Uber has published its much sought after diversity numbers for the first time since it was founded in 2009.
Unfortunately for the company, the pressure to publish the numbers mounted after former employee Susan Fowler published her account of the sexism and sexual harassment she endured during her year working at Uber.
The company has revealed that its diversity numbers are on par with much of the rest of the tech industry.
That’s not great.
Of Uber’s 12,000 employees — including satellite customer support and leasing agents — fewer than 40 percent are women. Moreover, black and Hispanic employees together make up only about 15 percent of its ranks, while white and Asian employees number around 80 percent.
Compare that to Google, which now has around 62,000 employees. As of 2016, the company’s workforce was 31 percent female and around 90 percent white and Asian. Only 5 percent of its employees were black or Hispanic.
The positives: In the last year, when Uber doubled its workforce, 41 percent of new hires were women. The company also says 15 percent of its employees have work visas and have immigrated from 71 different countries.
While the data doesn’t include the number of LGBTQ employees — it’s currently based on information the company receives during the employee on-boarding process — Uber says it received a top score of 100 on the Human Rights Campaign’s Corporate Equality Index — which looks at things like domestic partner and transgender benefits as well as diversity training.
The bleak: Uber only hired 3 percent more black and 2 percent more Hispanic employees in that time. The bleakest: The gender breakdown of the company’s engineering department. Only around 15 percent are women.
But the company says it’s ramping up its outreach to Historically Black Colleges and Universities as well as Hispanic Serving Institutions, the federally funded colleges and universities that enroll a minimum number of Hispanic students. As part of that effort, Uber is committing $3 million to organizations that create pipelines into the tech industry for underrepresented groups.
“In recruiting, we’ve updated our job descriptions to remove potentially exclusionary language, and we are running interview training to make our hiring processes more inclusive for women in tech,” the company wrote in a blogpost. “We’re also rolling out training to educate and empower employees, covering topics like “why diversity and inclusion matters,” “how to be an ally,” and “building inclusive teams.” Training is not a panacea, but educating employees on the right behaviors is an important step in the right direction.”
Still, Uber may have some difficulty recruiting from these constituencies given the slew of scandals facing the company. In addition to Fowler’s account, the company saw a wave of departures of its top executives.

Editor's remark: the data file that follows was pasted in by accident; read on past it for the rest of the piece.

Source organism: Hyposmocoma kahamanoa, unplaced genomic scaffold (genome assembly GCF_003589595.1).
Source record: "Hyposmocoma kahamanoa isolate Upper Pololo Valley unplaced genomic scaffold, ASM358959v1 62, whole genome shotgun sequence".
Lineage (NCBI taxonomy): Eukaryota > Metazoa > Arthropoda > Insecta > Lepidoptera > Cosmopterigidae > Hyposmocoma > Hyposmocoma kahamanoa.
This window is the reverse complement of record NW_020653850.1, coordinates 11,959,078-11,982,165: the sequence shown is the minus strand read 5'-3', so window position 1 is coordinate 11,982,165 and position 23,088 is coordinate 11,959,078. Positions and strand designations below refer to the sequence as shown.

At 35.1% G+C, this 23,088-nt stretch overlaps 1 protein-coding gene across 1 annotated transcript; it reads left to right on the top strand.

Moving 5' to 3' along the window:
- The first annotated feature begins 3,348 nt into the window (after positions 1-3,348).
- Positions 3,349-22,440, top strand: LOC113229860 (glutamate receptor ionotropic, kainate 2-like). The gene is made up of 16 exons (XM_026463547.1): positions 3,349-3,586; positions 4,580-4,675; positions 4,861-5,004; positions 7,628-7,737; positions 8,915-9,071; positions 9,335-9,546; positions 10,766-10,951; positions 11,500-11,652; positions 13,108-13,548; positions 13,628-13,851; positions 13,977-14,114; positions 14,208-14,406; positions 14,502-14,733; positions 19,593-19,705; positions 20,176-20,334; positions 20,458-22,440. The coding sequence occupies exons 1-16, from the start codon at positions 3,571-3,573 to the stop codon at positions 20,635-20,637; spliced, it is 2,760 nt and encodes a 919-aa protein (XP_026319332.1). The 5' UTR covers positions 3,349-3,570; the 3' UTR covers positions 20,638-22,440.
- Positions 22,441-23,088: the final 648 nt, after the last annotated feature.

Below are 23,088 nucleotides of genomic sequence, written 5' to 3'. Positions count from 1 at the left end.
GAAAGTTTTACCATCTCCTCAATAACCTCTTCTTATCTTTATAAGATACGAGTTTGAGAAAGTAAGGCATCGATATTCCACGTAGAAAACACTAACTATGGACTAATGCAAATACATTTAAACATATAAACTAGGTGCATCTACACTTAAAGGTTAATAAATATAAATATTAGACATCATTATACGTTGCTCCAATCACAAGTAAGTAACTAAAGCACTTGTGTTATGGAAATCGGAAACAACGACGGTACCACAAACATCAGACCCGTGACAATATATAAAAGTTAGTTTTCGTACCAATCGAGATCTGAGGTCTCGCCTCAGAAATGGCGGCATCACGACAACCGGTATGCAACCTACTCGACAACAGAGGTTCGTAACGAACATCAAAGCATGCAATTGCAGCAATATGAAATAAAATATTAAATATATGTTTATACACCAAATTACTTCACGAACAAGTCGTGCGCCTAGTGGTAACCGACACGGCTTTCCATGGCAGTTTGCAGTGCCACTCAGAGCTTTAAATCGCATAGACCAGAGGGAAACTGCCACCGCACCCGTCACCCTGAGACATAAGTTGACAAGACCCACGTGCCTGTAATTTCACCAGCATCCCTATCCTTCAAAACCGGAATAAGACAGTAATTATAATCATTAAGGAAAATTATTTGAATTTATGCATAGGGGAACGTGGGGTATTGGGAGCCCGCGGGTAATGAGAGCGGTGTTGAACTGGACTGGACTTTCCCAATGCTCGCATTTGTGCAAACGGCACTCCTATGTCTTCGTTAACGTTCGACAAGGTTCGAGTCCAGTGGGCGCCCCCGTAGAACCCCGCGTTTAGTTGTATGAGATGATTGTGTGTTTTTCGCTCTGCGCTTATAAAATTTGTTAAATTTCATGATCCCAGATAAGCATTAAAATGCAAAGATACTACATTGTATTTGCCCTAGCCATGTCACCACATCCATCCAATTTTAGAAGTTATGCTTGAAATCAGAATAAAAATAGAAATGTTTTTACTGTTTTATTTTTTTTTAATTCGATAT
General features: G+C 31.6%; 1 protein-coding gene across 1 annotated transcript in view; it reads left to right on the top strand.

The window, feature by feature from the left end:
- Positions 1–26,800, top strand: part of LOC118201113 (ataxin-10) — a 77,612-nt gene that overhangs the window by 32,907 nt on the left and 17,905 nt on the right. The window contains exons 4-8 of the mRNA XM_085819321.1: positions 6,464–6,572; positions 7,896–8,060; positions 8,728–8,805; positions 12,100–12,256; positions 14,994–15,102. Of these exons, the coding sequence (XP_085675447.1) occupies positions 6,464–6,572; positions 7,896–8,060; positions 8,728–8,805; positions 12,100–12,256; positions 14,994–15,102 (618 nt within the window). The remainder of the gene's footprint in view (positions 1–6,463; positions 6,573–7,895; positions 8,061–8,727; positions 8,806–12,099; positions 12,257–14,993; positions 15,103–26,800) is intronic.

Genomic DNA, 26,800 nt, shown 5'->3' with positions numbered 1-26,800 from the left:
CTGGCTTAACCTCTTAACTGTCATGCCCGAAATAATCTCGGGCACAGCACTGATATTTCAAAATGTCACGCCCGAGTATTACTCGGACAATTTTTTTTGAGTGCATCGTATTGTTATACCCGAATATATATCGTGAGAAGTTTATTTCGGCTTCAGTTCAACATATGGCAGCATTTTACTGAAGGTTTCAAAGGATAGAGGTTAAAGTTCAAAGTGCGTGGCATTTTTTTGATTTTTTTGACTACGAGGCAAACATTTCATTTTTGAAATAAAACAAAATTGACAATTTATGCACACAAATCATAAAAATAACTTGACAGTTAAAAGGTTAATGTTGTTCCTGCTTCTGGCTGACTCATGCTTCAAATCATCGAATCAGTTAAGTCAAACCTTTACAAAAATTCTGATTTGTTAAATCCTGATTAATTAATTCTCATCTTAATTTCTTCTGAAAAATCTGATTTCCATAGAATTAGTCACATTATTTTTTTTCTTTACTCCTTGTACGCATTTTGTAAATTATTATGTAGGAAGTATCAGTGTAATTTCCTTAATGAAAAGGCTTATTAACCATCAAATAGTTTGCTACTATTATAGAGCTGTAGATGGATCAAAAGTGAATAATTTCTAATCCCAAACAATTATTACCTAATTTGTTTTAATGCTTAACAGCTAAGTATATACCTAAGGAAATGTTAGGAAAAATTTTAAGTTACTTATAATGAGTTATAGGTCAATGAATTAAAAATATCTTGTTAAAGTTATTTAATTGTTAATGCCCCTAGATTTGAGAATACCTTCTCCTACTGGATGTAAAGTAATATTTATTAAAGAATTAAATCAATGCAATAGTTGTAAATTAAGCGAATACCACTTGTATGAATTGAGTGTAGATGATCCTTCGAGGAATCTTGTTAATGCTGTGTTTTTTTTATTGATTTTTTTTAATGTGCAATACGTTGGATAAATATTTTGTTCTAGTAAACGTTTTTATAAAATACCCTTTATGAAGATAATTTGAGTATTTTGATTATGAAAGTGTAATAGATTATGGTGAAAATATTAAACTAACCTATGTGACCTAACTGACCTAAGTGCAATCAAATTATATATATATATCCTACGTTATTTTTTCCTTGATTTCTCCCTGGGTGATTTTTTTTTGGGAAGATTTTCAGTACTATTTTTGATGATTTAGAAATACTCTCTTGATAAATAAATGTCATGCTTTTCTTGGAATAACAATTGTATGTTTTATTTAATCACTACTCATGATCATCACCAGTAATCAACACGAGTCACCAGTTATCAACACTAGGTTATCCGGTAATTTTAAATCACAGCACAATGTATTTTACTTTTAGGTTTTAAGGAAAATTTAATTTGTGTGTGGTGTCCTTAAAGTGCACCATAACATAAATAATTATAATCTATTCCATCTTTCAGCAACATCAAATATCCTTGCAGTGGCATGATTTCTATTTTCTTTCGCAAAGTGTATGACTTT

First it was Amit SInghal, the SVP of engineering hired in January, who was asked to resign because he did not disclose allegations of sexual harassment at his previous employer, Google. Ed Baker, the company’s VP of product, resigned shortly after he was reported to HR for making out with another staffer at an employee function. The company’s newly minted president, Jeff Jones, left after only six months on the job, saying his values weren’t in line with what he saw at Uber.
Moreover, as Recode first reported, CEO Travis Kalanick was adamantly opposed to publishing diversity statistics of any kind, in spite of frequent employee requests. To him, the HR department’s function was largely to focus on hiring without support for career development, diversity recruitment or sensitivity training — all common HR functions at most major companies.
“It’s no secret that we’re late to release these numbers,” Uber’s chief of human resources Liane Hornsey wrote. “And I’d like to thank our employees for their tenacity in arguing the case for greater transparency — because what you don’t measure, you can’t improve.”
So it’s hard not to see the company’s new dedication to diversity as a means to overhaul its recently marred public image, and it’s unclear whether candidates — particularly from underrepresented groups — will be able to overlook that.
That said, Uber’s new diversity and inclusion chief, Bernard Coleman III, who joined after working in the same role on Hillary Clinton’s presidential campaign, is being tasked with alleviating that. He has set up a number of new programs to promote inclusion and has hired more people onto his team.
Like most Silicon Valley companies, placing women and minorities into leadership positions is an ongoing issue for Uber. The company already has a number of women in top jobs, including the head of communications and policy, Rachel Whetstone, the head of HR, Liane Hornsey, and its general counsel, Salle Yoo.
But what sources describe as the true inner circle, the so-called “A-team,” is made up mostly of men, whom Kalanick is keen on protecting.
Uber board members Bill Gurley and Arianna Huffington are aiding Kalanick in his search for a chief operating officer, a role similar to the one Sheryl Sandberg plays at Facebook, a grown-up executive with wide-ranging control. They’re looking at a number of female candidates for the job. The company is also considering female candidates for the board seat that was left vacant after Alphabet executive David Drummond stepped down last year.
This article originally appeared on Recode.net.